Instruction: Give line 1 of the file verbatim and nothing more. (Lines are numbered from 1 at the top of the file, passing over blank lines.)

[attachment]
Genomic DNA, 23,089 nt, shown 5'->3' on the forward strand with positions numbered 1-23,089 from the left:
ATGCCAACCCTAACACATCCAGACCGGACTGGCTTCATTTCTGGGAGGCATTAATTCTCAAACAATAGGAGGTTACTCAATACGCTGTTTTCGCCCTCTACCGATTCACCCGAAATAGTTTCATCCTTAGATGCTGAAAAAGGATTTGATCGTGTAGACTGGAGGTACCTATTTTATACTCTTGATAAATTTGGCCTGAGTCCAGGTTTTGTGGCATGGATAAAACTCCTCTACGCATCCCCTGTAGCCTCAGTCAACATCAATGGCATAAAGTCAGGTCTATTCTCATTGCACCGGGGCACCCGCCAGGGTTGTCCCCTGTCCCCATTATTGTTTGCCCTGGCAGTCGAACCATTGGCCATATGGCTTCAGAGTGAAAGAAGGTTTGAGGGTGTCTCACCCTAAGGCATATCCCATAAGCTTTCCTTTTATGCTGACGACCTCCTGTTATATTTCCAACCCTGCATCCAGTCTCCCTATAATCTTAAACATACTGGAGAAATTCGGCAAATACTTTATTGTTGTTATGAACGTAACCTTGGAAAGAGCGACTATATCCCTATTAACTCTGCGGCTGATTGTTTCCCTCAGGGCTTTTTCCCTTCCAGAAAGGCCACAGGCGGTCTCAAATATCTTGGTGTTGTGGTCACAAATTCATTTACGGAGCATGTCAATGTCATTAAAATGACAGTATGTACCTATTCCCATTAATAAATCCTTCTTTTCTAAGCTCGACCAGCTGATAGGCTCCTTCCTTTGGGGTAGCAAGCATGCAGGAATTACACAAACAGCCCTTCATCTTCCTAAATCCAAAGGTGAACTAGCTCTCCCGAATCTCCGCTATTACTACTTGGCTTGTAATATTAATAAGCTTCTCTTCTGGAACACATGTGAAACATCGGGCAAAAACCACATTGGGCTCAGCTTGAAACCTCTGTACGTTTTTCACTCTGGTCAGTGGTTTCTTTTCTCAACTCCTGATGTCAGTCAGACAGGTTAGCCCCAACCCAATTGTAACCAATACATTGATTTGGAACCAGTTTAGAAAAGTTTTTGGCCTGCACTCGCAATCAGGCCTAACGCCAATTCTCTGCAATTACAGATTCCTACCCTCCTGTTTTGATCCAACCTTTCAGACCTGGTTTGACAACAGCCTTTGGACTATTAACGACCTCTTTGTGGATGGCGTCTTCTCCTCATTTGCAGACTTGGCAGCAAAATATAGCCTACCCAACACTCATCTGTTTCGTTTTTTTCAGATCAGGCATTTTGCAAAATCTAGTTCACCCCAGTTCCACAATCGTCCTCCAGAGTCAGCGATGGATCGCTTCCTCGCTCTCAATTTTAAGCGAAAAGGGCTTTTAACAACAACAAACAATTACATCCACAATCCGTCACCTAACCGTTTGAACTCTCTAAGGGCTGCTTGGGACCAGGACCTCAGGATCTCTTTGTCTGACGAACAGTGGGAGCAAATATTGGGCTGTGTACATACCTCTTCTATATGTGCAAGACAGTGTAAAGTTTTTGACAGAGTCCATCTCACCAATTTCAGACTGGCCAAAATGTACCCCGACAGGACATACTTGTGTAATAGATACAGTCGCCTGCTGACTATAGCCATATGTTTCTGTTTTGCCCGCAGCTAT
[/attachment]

Genomic DNA, 23,089 nt, shown 5'->3' on the forward strand with positions numbered 1-23,089 from the left: